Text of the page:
77. 77. (4) Let F ∈ S(T , E) and (without loss of generality) choose0 < s = tl < tl+1 < t. Then it is easy to see that It (F ) = Is (F ) + Is,t (F )and hence Es (It (F )) = Is (F ) + Es (Is,t (F )) by (3). However,   m n Es (Is,t (F )) = Es  Fj,k M((tj , tj+1 ], Ak ) j=l+1 k =1 n n = Es (Fj,k )E(M((tj , tj+1 ], Ak )) = 0. j=l+1 k =1The result now follows by the continuity of Es in L2 . Indeed, let(Fn , n ∈ N) be a sequence in S(T , E) converging to F ; then we have||Es (It (F )) − Es (It (Fn ))||2 ≤ ||It (F ) − It (Fn )||2 = ||F − Fn ||T ,ρ → 0 as n → ∞. 2 Dave Applebaum (Shefﬁeld UK) Lecture 4 December 2011 16 / 58
78. 78. We can extend the stochastic integral IT (F ) to integrands inP2 (T , E).This is the linear space of all equivalence classes ofmappings F : [0, T ] × E × Ω → R which coincide almost everywherewith respect to ρ × P, and which satisfy the following conditions: F is predictable. T P 0 E |F (t, x)|2 ρ(dt, dx) < ∞ = 1.If F ∈ P2 (T , E), (It (F ), t ≥ 0) is always a local martingale, but notnecessarily a martingale. Dave Applebaum (Shefﬁeld UK) Lecture 4 December 2011 17 / 58
79. 79. We can extend the stochastic integral IT (F ) to integrands inP2 (T , E).This is the linear space of all equivalence classes ofmappings F : [0, T ] × E × Ω → R which coincide almost everywherewith respect to ρ × P, and which satisfy the following conditions: F is predictable. T P 0 E |F (t, x)|2 ρ(dt, dx) < ∞ = 1.If F ∈ P2 (T , E), (It (F ), t ≥ 0) is always a local martingale, but notnecessarily a martingale. Dave Applebaum (Shefﬁeld UK) Lecture 4 December 2011 17 / 58
80. 80. We can extend the stochastic integral IT (F ) to integrands inP2 (T , E).This is the linear space of all equivalence classes ofmappings F : [0, T ] × E × Ω → R which coincide almost everywherewith respect to ρ × P, and which satisfy the following conditions: F is predictable. T P 0 E |F (t, x)|2 ρ(dt, dx) < ∞ = 1.If F ∈ P2 (T , E), (It (F ), t ≥ 0) is always a local martingale, but notnecessarily a martingale. Dave Applebaum (Shefﬁeld UK) Lecture 4 December 2011 17 / 58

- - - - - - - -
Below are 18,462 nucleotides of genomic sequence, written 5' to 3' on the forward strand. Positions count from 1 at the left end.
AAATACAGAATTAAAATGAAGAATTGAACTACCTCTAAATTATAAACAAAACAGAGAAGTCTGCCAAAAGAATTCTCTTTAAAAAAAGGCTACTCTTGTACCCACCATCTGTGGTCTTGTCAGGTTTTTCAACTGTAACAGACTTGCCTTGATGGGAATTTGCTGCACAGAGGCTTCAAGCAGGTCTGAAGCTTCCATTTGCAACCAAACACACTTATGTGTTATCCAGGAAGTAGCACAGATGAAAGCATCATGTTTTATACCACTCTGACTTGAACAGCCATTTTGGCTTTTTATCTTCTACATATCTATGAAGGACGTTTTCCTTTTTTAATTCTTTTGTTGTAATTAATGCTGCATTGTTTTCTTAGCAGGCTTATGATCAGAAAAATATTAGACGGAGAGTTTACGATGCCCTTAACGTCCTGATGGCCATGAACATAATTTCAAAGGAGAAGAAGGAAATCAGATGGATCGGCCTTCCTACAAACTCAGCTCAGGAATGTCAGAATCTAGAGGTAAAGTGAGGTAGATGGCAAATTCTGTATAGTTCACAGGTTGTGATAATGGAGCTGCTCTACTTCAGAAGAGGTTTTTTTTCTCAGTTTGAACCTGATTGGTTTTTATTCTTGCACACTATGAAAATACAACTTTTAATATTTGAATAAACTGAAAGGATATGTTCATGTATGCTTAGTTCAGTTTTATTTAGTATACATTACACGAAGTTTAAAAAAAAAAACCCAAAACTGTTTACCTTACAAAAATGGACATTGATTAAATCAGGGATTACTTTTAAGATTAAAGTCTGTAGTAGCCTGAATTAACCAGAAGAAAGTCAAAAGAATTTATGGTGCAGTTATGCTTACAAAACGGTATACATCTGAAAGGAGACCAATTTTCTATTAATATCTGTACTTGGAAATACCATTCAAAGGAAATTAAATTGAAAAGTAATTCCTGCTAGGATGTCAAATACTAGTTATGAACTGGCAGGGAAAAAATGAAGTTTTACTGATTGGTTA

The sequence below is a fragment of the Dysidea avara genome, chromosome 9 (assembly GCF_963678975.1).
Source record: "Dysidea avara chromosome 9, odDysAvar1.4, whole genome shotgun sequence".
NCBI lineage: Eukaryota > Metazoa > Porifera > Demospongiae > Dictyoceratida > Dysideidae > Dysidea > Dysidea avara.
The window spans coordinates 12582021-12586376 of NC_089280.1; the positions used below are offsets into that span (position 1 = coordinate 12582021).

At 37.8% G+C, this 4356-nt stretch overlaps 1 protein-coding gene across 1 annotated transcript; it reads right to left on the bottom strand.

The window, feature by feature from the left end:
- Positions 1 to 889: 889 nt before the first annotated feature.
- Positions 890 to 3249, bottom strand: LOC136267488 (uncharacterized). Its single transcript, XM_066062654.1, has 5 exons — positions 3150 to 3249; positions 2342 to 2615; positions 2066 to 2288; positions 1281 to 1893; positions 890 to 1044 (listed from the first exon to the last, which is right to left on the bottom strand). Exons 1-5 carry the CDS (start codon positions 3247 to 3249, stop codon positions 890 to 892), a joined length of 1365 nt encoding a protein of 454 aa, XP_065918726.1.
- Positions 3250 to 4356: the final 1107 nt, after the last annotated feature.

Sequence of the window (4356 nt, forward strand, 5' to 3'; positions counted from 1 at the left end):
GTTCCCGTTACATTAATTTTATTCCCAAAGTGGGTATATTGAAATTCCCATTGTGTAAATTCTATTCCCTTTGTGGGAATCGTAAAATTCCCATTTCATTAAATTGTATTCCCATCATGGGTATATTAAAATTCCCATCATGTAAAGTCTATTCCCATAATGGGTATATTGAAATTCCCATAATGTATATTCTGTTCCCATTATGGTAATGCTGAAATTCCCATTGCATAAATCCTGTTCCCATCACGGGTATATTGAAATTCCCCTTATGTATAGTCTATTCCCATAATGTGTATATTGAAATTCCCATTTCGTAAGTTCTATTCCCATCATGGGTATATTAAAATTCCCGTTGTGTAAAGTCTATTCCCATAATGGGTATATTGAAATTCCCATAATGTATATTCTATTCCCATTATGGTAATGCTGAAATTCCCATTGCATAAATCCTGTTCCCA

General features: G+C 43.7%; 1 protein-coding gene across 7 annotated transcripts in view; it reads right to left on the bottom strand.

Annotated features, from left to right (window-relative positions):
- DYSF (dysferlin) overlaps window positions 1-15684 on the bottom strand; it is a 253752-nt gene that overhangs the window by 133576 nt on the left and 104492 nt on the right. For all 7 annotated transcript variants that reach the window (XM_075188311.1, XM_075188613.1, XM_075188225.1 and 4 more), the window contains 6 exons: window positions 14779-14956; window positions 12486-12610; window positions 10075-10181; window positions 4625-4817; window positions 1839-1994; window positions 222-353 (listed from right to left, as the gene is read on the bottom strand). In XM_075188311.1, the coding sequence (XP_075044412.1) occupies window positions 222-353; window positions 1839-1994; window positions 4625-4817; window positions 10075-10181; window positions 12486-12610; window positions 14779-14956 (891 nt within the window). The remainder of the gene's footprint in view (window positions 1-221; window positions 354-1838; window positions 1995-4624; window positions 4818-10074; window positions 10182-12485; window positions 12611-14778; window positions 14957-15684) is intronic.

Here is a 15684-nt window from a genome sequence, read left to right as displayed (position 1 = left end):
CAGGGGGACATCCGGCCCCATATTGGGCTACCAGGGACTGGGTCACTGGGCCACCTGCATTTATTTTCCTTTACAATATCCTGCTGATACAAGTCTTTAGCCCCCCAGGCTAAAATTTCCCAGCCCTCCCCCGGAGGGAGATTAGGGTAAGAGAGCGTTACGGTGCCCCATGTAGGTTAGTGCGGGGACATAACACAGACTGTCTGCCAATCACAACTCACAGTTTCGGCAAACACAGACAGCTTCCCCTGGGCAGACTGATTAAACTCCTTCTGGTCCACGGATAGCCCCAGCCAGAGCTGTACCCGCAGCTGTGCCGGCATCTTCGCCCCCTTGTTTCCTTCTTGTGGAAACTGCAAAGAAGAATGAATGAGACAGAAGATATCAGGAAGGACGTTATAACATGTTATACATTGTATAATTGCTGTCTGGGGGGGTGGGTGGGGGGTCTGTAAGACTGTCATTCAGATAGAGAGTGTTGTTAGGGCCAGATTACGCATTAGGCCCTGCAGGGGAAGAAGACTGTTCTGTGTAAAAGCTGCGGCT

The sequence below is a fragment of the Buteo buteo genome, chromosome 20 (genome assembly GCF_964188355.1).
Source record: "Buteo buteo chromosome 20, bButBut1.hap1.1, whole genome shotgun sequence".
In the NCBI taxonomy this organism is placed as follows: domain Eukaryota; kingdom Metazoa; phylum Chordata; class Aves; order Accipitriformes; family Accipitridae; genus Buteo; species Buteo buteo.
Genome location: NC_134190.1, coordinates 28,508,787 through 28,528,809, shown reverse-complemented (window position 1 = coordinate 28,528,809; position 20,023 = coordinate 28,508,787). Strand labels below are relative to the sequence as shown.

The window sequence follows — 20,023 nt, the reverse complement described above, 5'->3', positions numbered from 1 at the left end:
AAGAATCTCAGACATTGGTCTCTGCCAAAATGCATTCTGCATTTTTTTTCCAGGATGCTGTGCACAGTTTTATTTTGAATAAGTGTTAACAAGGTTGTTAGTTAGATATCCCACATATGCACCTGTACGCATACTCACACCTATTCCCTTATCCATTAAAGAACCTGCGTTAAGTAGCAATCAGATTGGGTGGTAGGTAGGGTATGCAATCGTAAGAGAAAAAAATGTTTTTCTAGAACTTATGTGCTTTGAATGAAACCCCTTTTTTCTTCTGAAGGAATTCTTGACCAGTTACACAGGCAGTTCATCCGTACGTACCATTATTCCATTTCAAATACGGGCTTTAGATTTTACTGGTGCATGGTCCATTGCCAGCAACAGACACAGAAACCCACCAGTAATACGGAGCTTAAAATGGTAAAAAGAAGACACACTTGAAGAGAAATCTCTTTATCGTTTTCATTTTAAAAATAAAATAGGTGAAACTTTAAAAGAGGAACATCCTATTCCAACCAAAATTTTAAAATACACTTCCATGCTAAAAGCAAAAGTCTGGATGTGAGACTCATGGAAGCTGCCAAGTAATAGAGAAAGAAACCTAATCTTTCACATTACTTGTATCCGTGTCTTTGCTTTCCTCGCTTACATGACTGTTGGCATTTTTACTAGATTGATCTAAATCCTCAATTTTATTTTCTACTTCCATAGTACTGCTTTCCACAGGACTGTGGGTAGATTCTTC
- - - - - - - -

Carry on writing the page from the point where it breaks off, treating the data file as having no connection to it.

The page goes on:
81. 81. We can extend the stochastic integral IT (F ) to integrands inP2 (T , E).This is the linear space of all equivalence classes ofmappings F : [0, T ] × E × Ω → R which coincide almost everywherewith respect to ρ × P, and which satisfy the following conditions: F is predictable. T P 0 E |F (t, x)|2 ρ(dt, dx) < ∞ = 1.If F ∈ P2 (T , E), (It (F ), t ≥ 0) is always a local martingale, but notnecessarily a martingale. Dave Applebaum (Shefﬁeld UK) Lecture 4 December 2011 17 / 58
82. 82. We can extend the stochastic integral IT (F ) to integrands inP2 (T , E).This is the linear space of all equivalence classes ofmappings F : [0, T ] × E × Ω → R which coincide almost everywherewith respect to ρ × P, and which satisfy the following conditions: F is predictable. T P 0 E |F (t, x)|2 ρ(dt, dx) < ∞ = 1.If F ∈ P2 (T , E), (It (F ), t ≥ 0) is always a local martingale, but notnecessarily a martingale. Dave Applebaum (Shefﬁeld UK) Lecture 4 December 2011 17 / 58
83. 83. Poisson Stochastic IntegralsLet A be an arbitrary Borel set in Rd − {0} which is bounded below,and introduce the compound Poisson process P = (P(t), t ≥ 0), whereeach P(t) = A xN(t, dx). Let K be a predictable mapping, thengeneralising the earlier Poisson integrals, we deﬁne T K (t, x)N(dt, dx) = K (u, ∆P(u))1A (∆P(u)), (0.2) 0 A 0≤u≤Tas a random ﬁnite sum. Dave Applebaum (Shefﬁeld UK) Lecture 4 December 2011 18 / 58
84. 84. Poisson Stochastic IntegralsLet A be an arbitrary Borel set in Rd − {0} which is bounded below,and introduce the compound Poisson process P = (P(t), t ≥ 0), whereeach P(t) = A xN(t, dx). Let K be a predictable mapping, thengeneralising the earlier Poisson integrals, we deﬁne T K (t, x)N(dt, dx) = K (u, ∆P(u))1A (∆P(u)), (0.2) 0 A 0≤u≤Tas a random ﬁnite sum. Dave Applebaum (Shefﬁeld UK) Lecture 4 December 2011 18 / 58
85. 85. Poisson Stochastic IntegralsLet A be an arbitrary Borel set in Rd − {0} which is bounded below,and introduce the compound Poisson process P = (P(t), t ≥ 0), whereeach P(t) = A xN(t, dx). Let K be a predictable mapping, thengeneralising the earlier Poisson integrals, we deﬁne T K (t, x)N(dt, dx) = K (u, ∆P(u))1A (∆P(u)), (0.2) 0 A 0≤u≤Tas a random ﬁnite sum. Dave Applebaum (Shefﬁeld UK) Lecture 4 December 2011 18 / 58
86. 86. Poisson Stochastic IntegralsLet A be an arbitrary Borel set in Rd − {0} which is bounded below,and introduce the compound Poisson process P = (P(t), t ≥ 0), whereeach P(t) = A xN(t, dx). Let K be a predictable mapping, thengeneralising the earlier Poisson integrals, we deﬁne T K (t, x)N(dt, dx) = K (u, ∆P(u))1A (∆P(u)), (0.2) 0 A 0≤u≤Tas a random ﬁnite sum. Dave Applebaum (Shefﬁeld UK) Lecture 4 December 2011 18 / 58